“We accidentally slept in, so we’re running late. My kids aren’t dressed. It’s raining and I can’t find the umbrella. I forgot to pack the baby bag last night, and now the dog is loose!”

I’m not sure how we can help with the family pet, but WE CAN AND SHOULD REMOVE all other obstacles.

Unchurched families (specifically parents) are unfamiliar with a Sunday routine that prioritizes your ministry. To be clear…they don’t know HOW to do church. Inconsequential delays often feel like insurmountable obstacles. Romans 10:14 says, “How, then, can they call on the one they have not believed in? And how can they believe in the one of whom they have not heard? And how can they hear without someone preaching to them?” In order for the Word of God to make an impact, one must first encounter it. Two thousand years ago, the problem facing the early church was a limited number of evangelists. In today’s society, there are a million things vying for the time and attention of every family that walks through your doors each weekend. In other words, your ministry has major competition.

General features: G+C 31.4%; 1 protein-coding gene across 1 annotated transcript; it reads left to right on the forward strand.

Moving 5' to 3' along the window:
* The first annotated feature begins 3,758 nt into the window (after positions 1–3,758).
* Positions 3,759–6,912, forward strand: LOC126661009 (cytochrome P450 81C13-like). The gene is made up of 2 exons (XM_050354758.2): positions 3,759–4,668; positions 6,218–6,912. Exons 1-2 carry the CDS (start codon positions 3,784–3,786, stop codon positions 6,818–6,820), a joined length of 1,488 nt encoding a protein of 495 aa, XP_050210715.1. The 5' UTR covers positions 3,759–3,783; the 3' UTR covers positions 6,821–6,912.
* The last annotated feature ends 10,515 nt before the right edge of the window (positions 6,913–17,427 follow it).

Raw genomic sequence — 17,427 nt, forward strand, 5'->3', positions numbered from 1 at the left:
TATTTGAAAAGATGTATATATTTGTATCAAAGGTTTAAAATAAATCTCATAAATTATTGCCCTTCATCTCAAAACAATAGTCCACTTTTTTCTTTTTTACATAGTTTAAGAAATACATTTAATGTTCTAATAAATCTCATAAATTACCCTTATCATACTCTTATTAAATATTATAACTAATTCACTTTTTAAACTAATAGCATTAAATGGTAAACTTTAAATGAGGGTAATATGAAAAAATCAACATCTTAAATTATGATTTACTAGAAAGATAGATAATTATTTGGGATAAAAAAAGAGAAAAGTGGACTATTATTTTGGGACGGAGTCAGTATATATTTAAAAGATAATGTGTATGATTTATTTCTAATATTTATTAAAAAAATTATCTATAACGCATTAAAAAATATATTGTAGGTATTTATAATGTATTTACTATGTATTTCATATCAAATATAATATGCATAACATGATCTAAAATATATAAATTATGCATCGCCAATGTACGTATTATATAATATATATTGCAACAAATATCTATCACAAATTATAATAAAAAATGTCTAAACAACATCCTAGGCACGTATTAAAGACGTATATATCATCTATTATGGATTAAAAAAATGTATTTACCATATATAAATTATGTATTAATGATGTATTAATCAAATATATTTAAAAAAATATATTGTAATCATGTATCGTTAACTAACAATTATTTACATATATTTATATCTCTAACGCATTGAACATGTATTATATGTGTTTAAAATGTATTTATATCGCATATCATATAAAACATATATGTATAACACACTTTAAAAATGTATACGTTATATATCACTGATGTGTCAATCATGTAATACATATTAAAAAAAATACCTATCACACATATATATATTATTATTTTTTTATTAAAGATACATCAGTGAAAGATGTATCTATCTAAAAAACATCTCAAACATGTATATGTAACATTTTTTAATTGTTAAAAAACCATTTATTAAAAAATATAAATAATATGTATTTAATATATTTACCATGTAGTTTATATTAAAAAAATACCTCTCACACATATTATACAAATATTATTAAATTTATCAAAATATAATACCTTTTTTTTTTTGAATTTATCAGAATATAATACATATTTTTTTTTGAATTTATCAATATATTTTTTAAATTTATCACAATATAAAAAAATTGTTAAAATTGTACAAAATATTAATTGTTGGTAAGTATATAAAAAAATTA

If you want to connect with and make an impact on the families of today, you must intentionally remove as many hurdles as you can. Make it EASY for families to come to church. Here are 5 areas in which you can remove barriers and more adequately meet the needs of those coming through your doors.

1 – Family Parking / Assistance